Sell in Winter, Spring, Summer, or Fall? Pros and Cons to One and All!
Skeptical Seller: Fall is the quietest season. Families aren’t travelling because the kids are in school. Snowbirds are still home; no good reason to be on the market in the fall, right?
Jim Sweat: You are correct; fall is the quietest tourist season. That means there are not as many showings for people who are just in town and bored. It is a great time to be available for serious buyers who want to have time to find, negotiate and close on their new home soon enough to be ready to occupy it during the snowbird tourist season. I currently have several buyers who are planning on finding their new home this fall.
Skeptical Seller: That’s nice, but I know that winter is our peak tourist season. It only makes sense for me to be on the market during the winter and then take it off if it doesn’t sell. 90 days or nothing.
Jim Sweat: Yes, winter is peak Season. You will have the most showings during the winter months because of it. Sometimes showings will be scheduled just because it isn’t a perfect beach day and tourists are curious about the town. A Realtor can be a great tour guide. You also have the most competition during peak Season. There may be more potential buyers, but there are definitely more homes for them to choose from. How are you going to make yours stand out in the most crowded field of the year?
Skeptical Seller: The snowbirds go back north in the spring, and spring breakers aren’t buying houses, so what’s the point of being on the market in the spring?
Jim Sweat: There are a number of sophisticated buyers who purposely wait until Season is over before they make offers on homes. They look while they are here during vacation, then go home and wait until sellers feel desperate. The sellers who think “90 or nothing” may be more flexible when the peak 90 days have passed. You also have some sellers taking homes off the market “after Season” so those buyers have fewer homes to choose from. It may be wise to have yours be one of them.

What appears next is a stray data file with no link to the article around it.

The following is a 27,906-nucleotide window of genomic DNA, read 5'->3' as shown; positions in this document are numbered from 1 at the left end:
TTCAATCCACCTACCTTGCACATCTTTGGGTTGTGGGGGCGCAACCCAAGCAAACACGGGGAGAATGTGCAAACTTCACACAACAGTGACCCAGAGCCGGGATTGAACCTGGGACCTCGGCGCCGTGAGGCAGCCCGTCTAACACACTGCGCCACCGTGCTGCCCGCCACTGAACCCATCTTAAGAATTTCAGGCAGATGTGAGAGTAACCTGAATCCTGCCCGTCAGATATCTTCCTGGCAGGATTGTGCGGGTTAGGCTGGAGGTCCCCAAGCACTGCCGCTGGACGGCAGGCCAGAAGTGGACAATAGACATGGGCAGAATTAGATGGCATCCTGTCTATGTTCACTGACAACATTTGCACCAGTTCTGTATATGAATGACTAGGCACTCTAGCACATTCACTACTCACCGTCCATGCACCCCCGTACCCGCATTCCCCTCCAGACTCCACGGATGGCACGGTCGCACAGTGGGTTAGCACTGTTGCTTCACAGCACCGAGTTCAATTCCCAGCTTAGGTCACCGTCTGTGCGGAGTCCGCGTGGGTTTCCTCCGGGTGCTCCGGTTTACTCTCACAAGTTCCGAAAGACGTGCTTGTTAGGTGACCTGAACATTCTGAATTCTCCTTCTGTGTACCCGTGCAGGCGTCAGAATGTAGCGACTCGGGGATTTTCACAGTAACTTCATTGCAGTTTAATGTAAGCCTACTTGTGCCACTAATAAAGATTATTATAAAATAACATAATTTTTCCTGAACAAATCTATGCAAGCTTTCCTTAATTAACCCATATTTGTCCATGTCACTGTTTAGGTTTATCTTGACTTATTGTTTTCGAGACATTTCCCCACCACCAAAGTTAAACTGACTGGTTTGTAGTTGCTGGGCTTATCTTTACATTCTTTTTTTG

Skeptical Seller: Okay, I can understand that. However, there can’t be any good reason to be on the market during the dog days of summer when it is hot out and rains almost every afternoon. Who is looking at homes during the worst months of the year?
Jim Sweat: Only the serious buyers look during the off season. It’s not the most pleasant time. They aren’t just here on vacation with nothing else to do. Many of the buyers who are looking during the summer have scheduled trips specifically to find a home. This gives them time to find, buy, and renovate before peak vacation season hits. You also have the least competition. Many sellers take their home off the market during the off season because they feel it is a lost cause. If the serious buyers are looking then, don’t you want them to find yours?
We had similar situations – but reversed seasons – when I was in Michigan. Some sellers didn’t want their home on the market during the winter months. “Just wait until summer when all of the tourists are in town.” My response: Only serious buyers are trudging through three feet of snow to look at houses. Do you want to clean your house for someone who is that serious, or for a never-ending parade of bored looky-loos who are on vacation and may or may not be that serious about actually buying a home?
Remember this: the majority of homes do not sell during their first listing period. The season you list may not be the season you sell. My personal track record is strong, but it defies the averages.
There are more important factors than the time of year. “35 Home Selling Mistakes to Avoid” is an excerpt from the book I am currently writing. Wrong time of year is not one of the 35 reasons.
Bottom line: there are pros and cons to every time of year. You should work with an experienced, full-time, licensed real estate professional that can help you make the most of whatever season fits the timing in your life.